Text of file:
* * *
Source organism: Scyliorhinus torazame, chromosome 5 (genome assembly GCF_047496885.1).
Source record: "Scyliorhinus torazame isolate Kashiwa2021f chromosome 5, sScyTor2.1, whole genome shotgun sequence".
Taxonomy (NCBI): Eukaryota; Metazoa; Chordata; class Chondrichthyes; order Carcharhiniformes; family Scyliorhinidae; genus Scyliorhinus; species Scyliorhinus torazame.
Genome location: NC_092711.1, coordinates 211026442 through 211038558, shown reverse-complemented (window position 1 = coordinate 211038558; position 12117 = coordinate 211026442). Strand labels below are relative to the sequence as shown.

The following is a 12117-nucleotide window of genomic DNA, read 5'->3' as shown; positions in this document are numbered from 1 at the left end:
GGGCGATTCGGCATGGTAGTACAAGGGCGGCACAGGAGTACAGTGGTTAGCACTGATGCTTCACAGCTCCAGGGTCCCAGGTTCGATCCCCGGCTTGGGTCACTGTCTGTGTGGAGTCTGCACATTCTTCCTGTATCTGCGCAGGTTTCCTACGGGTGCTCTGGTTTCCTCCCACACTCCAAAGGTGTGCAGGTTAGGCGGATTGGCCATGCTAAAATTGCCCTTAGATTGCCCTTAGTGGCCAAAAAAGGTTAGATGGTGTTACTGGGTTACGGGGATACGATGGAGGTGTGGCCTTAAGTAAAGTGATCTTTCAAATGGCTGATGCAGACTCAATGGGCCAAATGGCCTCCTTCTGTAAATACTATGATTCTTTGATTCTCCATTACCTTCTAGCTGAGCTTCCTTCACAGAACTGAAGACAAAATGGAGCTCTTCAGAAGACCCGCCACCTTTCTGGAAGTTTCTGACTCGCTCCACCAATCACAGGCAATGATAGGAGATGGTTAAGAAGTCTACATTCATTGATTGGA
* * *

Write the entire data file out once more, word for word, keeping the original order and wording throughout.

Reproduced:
Source organism: Scyliorhinus torazame, chromosome 5 (genome assembly GCF_047496885.1).
Source record: "Scyliorhinus torazame isolate Kashiwa2021f chromosome 5, sScyTor2.1, whole genome shotgun sequence".
Taxonomy (NCBI): Eukaryota; Metazoa; Chordata; class Chondrichthyes; order Carcharhiniformes; family Scyliorhinidae; genus Scyliorhinus; species Scyliorhinus torazame.
Genome location: NC_092711.1, coordinates 211026442 through 211038558, shown reverse-complemented (window position 1 = coordinate 211038558; position 12117 = coordinate 211026442). Strand labels below are relative to the sequence as shown.

The following is a 12117-nucleotide window of genomic DNA, read 5'->3' as shown; positions in this document are numbered from 1 at the left end:
GGGCGATTCGGCATGGTAGTACAAGGGCGGCACAGGAGTACAGTGGTTAGCACTGATGCTTCACAGCTCCAGGGTCCCAGGTTCGATCCCCGGCTTGGGTCACTGTCTGTGTGGAGTCTGCACATTCTTCCTGTATCTGCGCAGGTTTCCTACGGGTGCTCTGGTTTCCTCCCACACTCCAAAGGTGTGCAGGTTAGGCGGATTGGCCATGCTAAAATTGCCCTTAGATTGCCCTTAGTGGCCAAAAAAGGTTAGATGGTGTTACTGGGTTACGGGGATACGATGGAGGTGTGGCCTTAAGTAAAGTGATCTTTCAAATGGCTGATGCAGACTCAATGGGCCAAATGGCCTCCTTCTGTAAATACTATGATTCTTTGATTCTCCATTACCTTCTAGCTGAGCTTCCTTCACAGAACTGAAGACAAAATGGAGCTCTTCAGAAGACCCGCCACCTTTCTGGAAGTTTCTGACTCGCTCCACCAATCACAGGCAATGATAGGAGATGGTTAAGAAGTCTACATTCATTGATTGGA